Turkey 8,92% 15,92% -7,31% -37,75%   8,8 1,3
Indonesia 17,87% 30,67% 2,43% -22,43%   21,3 2,6
Philipines 21,00% 32,37% 21,75% -15,48%   19,0 2,8

It is interesting to see that Russia didn’t do so bad over a 10 year horizon, but especially underperformed over the last 3 years. In contrast, the valuation level compared to other EM is really stunning. So one can assume that a lot of bad sentiment seems to be priced in.

Interestingly, I just came across this some recent study, which says that “traditional” value investing, i.e. buying contrarian and cheap, works very well in Emerging Markets, much better than small cap investing or momentum.

Fraud, quality of accounts etc.

Personally, I would not make general distinctions between EM countries, but rather on a company levels. I think fraud and fraudulent accounting is much more probable in those countries than in “developed” markets, although even in developed markets fraud might be more widespread that commonly believed. I think it is more important to look at individual companies and their track record in order to get an idea.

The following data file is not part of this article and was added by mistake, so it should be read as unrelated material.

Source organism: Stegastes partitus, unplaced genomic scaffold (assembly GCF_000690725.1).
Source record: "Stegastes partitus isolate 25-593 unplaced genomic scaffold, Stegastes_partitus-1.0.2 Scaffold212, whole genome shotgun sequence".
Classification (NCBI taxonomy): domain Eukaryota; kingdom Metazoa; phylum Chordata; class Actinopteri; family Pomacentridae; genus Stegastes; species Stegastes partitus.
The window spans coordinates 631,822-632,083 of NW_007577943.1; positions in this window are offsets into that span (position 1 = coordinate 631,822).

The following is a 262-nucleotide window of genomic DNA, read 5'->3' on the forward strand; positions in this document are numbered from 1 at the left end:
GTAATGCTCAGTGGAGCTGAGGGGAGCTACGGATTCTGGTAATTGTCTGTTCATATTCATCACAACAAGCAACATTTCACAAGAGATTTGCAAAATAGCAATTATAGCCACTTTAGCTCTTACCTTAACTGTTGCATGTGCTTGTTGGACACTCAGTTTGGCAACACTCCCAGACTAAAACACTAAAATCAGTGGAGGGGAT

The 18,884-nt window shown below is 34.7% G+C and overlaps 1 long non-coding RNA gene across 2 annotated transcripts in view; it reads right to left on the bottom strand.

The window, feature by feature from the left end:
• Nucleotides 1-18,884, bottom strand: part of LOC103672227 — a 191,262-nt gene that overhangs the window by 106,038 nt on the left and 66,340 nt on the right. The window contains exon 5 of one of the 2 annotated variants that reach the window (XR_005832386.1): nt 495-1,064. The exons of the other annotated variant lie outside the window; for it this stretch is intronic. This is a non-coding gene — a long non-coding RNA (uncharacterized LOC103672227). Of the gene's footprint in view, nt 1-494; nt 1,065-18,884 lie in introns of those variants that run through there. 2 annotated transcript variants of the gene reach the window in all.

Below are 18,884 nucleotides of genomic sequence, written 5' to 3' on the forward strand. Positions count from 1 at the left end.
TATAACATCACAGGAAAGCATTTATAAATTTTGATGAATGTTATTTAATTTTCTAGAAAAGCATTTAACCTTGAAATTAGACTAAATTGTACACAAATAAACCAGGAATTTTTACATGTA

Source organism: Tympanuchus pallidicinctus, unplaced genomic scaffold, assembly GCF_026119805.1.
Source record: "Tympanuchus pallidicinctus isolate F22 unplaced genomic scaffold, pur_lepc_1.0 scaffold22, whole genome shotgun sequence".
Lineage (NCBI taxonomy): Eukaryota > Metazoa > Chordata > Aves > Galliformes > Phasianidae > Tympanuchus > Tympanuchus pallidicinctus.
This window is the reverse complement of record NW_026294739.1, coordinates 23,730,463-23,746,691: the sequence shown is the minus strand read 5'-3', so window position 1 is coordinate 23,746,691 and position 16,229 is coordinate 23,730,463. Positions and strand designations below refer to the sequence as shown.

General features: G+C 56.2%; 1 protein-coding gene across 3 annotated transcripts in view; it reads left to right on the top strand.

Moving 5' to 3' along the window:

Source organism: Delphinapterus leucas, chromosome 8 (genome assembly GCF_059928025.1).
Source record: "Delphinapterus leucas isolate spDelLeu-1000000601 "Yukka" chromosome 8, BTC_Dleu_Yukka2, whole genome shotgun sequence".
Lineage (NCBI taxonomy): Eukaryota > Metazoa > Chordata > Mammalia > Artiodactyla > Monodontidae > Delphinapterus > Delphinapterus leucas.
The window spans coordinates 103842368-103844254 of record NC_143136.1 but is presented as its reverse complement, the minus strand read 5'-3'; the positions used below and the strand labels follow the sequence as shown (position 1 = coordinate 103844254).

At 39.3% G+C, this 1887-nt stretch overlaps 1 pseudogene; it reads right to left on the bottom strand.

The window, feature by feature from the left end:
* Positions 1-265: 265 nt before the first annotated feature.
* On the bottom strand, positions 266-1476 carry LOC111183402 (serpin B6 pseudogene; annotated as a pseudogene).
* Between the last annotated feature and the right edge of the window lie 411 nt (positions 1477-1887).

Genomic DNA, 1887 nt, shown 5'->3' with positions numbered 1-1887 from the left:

Another aspect is to look out for and avoid systemic fraud. I have written quite often about the so-called “German-Chinese” companies. In this case, Chinese companies sold shares abroad to raise “fresh” money mostly for old shareholders which then got transferred directly to mainland China. In many cases, if you looked at the balance sheet of those companies, there was no need to raise money at ridiculously low valuations as they were supposed to be super profitable and sitting on huge cash piles anyway. So not having a domestic listing and use foreign listings in order to help old shareholders cash out implies a high probability of fraud.